Omar Shaban, a Gaza economist and the director of PalThink, an independent research institute, said taxes collected from the tunnel trade made up about a third of the budget. Additional income has come from taxes on local businesses, many of which also depend on cheap commodities from the tunnels that are now in short supply. Fuel from Egypt is sold here at half the price of fuel imported from Israel.
General el-Sisi can count on some powerful allies -- Israel, Saudi Arabia, et al. -- when civil war blows up in Egypt.

Wednesday, July 24, 2013

The Bloom is Off Egypt's Coup

There are wars in Syria, Iraq, Afghanistan, Pakistan, Somalia and Egypt. One could go on. The Congo, Myanmar, etc. There is even war at home with a national security apparatus spying on its citizens while a Republican Congress guts any program that benefits the working class. Everywhere there is war.

In Egypt the bloom is off the June 30 protests that led to the July 3 coup by the Egyptian military. Esam Al-Amin has a devastating article, "The Grand Scam: Spinning Egypt’s Military Coup," that appeared on the Counterpunch website over the weekend. In it he exposes the hypocrisy of liberals like ElBaradei and the active role played by Saudi Arabia, UAE and Mubarak loyalists. But what particularly grabbed my attention was the section devoted to the preposterous inflation of protester turnout on June 30, which, at least in the Western press, was gullibly reported as fact:
By June 30, every actor knew his part. By mid-afternoon Tamarrud announced that the number on the streets were over 10 million. Soon the number became 14 then 17 then 22 million. Eventually the media claimed that the June 30 demonstrations across Egypt were the biggest in the history of mankind with as many as 33 million people in the streets. Military planes flew in formations entertaining the crowds in the skies above Tahrir Square throwing Egyptian flags and bottled water, and drawing hearts as a show of love and affection to the demonstrators. The army even provided a military helicopter to Khalid Yousef, a famous movie director known for his support of the opposition and hostility to the MB. Yousef recorded the crowd and produced a film that was immediately shown not only in every anti-Morsi TV network across Egypt but also on state television. Within hours, every media outlet claimed that the numbers were in the tens of millions with people in Tahrir Square alone reaching between 5 and 8 million. On the day of the coup, fireworks, laser shows, and festivities were on full display.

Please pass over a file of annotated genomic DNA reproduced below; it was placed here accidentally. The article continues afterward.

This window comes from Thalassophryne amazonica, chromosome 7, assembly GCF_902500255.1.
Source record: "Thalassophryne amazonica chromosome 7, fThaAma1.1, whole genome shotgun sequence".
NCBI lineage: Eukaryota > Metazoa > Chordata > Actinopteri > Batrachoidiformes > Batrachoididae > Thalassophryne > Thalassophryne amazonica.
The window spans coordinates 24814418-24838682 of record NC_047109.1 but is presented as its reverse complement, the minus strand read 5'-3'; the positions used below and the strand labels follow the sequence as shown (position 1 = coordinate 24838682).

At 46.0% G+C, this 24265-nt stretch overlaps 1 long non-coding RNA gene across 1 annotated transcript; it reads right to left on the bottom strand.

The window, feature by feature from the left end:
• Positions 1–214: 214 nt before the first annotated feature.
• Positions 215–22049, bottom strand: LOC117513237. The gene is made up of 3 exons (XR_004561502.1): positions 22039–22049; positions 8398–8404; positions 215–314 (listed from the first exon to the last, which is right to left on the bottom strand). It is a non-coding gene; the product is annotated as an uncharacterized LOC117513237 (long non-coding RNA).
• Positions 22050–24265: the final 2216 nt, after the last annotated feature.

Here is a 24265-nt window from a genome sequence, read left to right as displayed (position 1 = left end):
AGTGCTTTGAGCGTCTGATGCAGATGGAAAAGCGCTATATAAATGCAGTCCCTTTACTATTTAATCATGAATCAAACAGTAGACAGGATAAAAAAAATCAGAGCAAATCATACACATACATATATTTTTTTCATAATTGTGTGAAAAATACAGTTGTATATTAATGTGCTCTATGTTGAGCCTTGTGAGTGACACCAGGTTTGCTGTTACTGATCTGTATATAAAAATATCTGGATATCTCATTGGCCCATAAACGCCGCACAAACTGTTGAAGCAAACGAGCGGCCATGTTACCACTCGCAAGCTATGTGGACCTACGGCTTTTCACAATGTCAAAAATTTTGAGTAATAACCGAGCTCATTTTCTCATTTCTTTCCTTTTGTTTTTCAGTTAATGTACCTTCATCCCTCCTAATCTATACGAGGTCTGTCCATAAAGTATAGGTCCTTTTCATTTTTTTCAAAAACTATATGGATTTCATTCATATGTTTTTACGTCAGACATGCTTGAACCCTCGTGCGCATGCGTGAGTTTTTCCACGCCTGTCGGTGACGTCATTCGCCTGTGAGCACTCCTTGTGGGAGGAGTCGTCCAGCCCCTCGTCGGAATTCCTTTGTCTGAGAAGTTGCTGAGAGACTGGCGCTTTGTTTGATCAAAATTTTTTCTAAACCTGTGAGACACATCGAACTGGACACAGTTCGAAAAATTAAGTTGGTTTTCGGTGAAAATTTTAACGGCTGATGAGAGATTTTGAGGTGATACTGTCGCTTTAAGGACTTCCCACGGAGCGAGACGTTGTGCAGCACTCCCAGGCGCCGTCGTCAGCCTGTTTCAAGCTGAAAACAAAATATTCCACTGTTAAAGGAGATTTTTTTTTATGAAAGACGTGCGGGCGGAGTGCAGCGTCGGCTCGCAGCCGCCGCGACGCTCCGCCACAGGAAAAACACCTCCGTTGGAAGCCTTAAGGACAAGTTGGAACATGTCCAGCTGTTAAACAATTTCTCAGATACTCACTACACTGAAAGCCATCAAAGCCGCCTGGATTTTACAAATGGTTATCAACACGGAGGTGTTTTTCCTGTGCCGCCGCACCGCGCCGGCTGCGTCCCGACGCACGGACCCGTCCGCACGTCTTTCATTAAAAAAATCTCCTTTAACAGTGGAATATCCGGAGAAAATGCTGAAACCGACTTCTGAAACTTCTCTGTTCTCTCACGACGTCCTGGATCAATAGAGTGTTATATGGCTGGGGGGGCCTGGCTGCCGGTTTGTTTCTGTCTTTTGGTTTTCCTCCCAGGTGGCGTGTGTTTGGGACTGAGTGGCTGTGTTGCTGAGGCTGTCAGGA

As I have argued before there is no doubt that there was a huge public outcry and anger against Morsi and the MB. But were the numbers as high as claimed? In October 1995, hundreds of thousands descended on the National Mall in Washington D.C. for what was promoted as the Million Man March that filled the entire area. The organizers claimed to have reached one million while the DC Park Police estimated the crowd to be four hundred thousand. The area of the national mall is about 146 acres. Thus, there were between 2750 people (police estimate) to 6750 people per acre (organizers’ estimate). In other words, there were 0.7-1.7 people per square meter. 
In contrast, the area of Tahrir Square is 12.3 acres. As Amjad Almonzer, a communication engineer and a Google Earth Expert, conclusively proves: even if all side streets to Tahrir Square were included, the area would not exceed 25 acres. Even if four people were counted per square meter and dozens of surrounding buildings were removed, there would be no more than 400 thousand people on that day. If the 5-6 million number promoted by the proponents of the military coup were to be believed, it means that there were 50-60 people per square meter (5-6 per sq. ft.), clearly a physical impossibility. Even if one million were at every inch in Tahrir Square and all the surrounding streets, there would have to be 10 people per square meter, another impossibility. Even BBC eventually questioned these inflated numbers
So at best there were less than half a million people in Tahrir Square at the peak of the demonstration and there were probably an equal number across Egypt. Therefore, the will of the Egyptian electorate was sacrificed when one or two million people protested for a day or two.
Kareem Fahim reports today of 12 deaths from yesterday's street battles, the highest number since the July 8 massacre of Morsi supporters by security forces:
The latest fighting in Cairo was apparently set off by Mr. Morsi’s supporters, during a provocative march near the opposition stronghold in Tahrir Square. Other clashes were murkier, and on Tuesday, the Muslim Brotherhood accused the police of joining attacks on its supporters or providing cover for plainclothes thugs. At a news conference, medics displayed graphic pictures of victims with gunshot wounds. In a protest square near Cairo University for Mr. Morsi’s supporters, cars gutted by fire or with smashed windows marked the site of fighting that killed nine people. 
“We want security!” a sobbing man yelled to friends who tried to console him. A mother and her two children, carrying suitcases, made their way out of the square. 
The violence has peaked as Mr. Morsi’s supporters have intensified their protests with daily marches in cities around Egypt, to publicize what they call a “putsch” by the army. The marches also seem designed to create the kind of chaos that the Brotherhood accused Mr. Morsi’s opponents of fomenting to undermine his presidency.